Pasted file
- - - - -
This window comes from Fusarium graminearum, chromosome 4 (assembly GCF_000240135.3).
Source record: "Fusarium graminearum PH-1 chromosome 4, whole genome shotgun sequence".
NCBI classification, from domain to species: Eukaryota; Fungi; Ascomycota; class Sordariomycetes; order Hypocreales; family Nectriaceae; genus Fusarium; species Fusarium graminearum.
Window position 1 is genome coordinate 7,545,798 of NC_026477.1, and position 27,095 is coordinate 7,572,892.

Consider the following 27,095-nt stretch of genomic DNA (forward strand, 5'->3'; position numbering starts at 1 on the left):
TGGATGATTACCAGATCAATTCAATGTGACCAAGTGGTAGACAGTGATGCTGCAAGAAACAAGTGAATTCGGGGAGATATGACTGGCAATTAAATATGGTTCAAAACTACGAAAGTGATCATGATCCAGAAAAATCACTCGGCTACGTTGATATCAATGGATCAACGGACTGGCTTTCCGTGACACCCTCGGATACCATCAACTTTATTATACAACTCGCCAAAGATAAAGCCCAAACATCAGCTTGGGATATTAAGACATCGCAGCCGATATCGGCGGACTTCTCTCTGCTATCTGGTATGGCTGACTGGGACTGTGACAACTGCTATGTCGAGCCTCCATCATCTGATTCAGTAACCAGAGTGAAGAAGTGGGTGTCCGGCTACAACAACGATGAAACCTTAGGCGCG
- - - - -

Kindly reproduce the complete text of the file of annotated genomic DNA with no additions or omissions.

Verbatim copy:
This window comes from Fusarium graminearum, chromosome 4 (assembly GCF_000240135.3).
Source record: "Fusarium graminearum PH-1 chromosome 4, whole genome shotgun sequence".
NCBI classification, from domain to species: Eukaryota; Fungi; Ascomycota; class Sordariomycetes; order Hypocreales; family Nectriaceae; genus Fusarium; species Fusarium graminearum.
Window position 1 is genome coordinate 7,545,798 of NC_026477.1, and position 27,095 is coordinate 7,572,892.

Consider the following 27,095-nt stretch of genomic DNA (forward strand, 5'->3'; position numbering starts at 1 on the left):
TGGATGATTACCAGATCAATTCAATGTGACCAAGTGGTAGACAGTGATGCTGCAAGAAACAAGTGAATTCGGGGAGATATGACTGGCAATTAAATATGGTTCAAAACTACGAAAGTGATCATGATCCAGAAAAATCACTCGGCTACGTTGATATCAATGGATCAACGGACTGGCTTTCCGTGACACCCTCGGATACCATCAACTTTATTATACAACTCGCCAAAGATAAAGCCCAAACATCAGCTTGGGATATTAAGACATCGCAGCCGATATCGGCGGACTTCTCTCTGCTATCTGGTATGGCTGACTGGGACTGTGACAACTGCTATGTCGAGCCTCCATCATCTGATTCAGTAACCAGAGTGAAGAAGTGGGTGTCCGGCTACAACAACGATGAAACCTTAGGCGCG